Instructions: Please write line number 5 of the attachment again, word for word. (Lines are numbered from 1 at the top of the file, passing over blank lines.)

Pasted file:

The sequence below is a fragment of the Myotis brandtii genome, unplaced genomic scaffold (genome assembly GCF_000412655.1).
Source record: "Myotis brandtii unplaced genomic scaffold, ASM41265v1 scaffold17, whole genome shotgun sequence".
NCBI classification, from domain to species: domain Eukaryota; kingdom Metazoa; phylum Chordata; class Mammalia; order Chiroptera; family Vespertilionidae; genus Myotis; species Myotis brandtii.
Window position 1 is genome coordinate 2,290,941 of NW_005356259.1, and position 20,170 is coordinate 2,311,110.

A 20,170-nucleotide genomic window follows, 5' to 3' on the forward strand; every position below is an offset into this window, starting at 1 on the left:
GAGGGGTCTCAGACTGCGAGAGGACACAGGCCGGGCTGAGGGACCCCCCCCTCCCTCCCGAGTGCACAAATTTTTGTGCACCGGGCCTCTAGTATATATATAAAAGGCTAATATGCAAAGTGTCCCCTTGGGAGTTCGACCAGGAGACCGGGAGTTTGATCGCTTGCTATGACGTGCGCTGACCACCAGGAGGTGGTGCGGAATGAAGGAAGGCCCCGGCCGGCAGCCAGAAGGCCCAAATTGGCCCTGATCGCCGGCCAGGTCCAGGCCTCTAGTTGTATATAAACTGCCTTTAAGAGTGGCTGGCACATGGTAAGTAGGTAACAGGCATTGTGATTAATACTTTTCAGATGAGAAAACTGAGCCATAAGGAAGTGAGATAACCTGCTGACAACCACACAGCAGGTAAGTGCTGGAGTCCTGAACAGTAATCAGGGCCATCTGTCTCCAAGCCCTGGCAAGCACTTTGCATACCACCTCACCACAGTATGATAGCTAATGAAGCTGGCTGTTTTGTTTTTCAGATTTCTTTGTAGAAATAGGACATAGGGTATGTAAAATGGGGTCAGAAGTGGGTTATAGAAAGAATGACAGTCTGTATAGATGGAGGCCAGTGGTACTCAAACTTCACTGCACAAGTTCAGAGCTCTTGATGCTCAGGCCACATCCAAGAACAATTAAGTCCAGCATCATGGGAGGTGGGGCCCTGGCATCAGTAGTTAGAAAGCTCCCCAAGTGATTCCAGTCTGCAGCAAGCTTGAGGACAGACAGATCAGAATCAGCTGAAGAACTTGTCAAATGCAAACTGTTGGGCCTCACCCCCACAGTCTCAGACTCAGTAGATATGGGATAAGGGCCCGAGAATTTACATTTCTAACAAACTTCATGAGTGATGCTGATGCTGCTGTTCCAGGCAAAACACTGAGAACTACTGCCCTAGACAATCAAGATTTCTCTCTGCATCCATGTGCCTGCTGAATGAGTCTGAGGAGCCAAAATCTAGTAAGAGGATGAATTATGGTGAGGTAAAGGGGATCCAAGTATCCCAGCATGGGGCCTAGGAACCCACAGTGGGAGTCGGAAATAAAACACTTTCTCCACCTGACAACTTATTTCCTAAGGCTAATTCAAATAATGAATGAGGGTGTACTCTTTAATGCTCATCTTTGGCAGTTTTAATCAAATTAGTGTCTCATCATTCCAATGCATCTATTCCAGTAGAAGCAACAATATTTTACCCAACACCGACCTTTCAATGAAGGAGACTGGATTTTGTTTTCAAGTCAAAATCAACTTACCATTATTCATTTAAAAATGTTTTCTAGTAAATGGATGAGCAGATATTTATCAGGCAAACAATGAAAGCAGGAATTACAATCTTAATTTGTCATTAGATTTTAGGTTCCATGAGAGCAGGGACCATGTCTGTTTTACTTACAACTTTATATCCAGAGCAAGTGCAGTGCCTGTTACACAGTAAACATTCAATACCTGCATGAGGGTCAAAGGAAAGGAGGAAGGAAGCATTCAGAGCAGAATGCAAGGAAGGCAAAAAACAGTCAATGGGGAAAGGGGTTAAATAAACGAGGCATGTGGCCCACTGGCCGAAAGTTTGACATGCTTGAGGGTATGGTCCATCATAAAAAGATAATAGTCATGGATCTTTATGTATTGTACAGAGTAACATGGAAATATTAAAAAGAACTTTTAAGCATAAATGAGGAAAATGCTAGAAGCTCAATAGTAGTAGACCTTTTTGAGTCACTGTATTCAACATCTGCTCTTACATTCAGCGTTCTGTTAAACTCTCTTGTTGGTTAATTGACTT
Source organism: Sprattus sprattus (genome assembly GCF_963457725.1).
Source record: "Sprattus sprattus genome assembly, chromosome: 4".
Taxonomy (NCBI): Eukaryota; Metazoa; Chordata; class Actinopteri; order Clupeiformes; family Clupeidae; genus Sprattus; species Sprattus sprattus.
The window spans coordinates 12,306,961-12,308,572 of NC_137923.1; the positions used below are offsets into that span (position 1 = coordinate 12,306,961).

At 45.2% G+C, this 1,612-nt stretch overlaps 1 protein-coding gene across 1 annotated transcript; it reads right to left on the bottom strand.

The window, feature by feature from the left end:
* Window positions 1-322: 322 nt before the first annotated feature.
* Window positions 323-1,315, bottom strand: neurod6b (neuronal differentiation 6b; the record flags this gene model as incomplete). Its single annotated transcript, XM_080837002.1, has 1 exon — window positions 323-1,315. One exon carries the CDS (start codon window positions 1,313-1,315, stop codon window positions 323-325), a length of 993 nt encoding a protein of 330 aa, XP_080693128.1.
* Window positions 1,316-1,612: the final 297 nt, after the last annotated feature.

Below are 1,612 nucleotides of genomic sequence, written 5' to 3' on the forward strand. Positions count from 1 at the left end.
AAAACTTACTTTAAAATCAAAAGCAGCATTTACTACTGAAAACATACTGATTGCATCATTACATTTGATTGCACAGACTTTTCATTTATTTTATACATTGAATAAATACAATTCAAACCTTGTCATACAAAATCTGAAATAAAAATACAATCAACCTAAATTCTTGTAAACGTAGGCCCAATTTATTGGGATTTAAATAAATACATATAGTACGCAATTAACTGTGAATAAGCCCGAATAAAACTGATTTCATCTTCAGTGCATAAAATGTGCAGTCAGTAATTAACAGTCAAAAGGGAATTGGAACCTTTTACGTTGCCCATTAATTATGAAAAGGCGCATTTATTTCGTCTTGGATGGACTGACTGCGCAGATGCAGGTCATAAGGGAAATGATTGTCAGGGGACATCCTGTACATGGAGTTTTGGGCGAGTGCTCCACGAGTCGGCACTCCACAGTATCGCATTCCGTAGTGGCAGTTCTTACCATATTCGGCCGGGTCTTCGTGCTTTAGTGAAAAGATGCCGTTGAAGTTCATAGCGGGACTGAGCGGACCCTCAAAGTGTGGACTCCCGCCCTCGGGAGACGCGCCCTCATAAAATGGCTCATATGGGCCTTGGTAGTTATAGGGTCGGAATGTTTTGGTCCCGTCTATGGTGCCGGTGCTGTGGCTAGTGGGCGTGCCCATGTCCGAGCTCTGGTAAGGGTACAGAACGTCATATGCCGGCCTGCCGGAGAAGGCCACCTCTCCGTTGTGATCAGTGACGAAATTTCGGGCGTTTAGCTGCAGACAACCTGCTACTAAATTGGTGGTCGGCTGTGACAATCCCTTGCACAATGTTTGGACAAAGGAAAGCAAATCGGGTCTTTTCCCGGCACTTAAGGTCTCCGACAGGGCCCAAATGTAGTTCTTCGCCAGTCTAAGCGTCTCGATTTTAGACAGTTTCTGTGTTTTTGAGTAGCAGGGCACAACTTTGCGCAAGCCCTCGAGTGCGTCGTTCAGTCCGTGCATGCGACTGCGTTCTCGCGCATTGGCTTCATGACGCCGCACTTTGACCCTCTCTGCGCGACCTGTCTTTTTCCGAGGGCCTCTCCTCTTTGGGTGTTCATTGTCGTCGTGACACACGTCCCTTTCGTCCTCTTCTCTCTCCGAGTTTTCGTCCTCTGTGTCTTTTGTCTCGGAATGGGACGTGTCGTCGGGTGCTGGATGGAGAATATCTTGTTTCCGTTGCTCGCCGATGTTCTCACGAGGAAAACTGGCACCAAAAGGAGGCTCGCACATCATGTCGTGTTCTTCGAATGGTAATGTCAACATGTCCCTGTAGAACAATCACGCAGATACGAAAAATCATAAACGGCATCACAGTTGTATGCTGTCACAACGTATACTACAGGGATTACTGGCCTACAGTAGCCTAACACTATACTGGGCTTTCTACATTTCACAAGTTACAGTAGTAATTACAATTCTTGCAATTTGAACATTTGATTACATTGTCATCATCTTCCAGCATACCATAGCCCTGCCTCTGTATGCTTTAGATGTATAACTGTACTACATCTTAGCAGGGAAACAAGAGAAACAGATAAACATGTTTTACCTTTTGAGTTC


A 20,170-nucleotide genomic window follows, 5' to 3' on the forward strand; every position below is an offset into this window, starting at 1 on the left: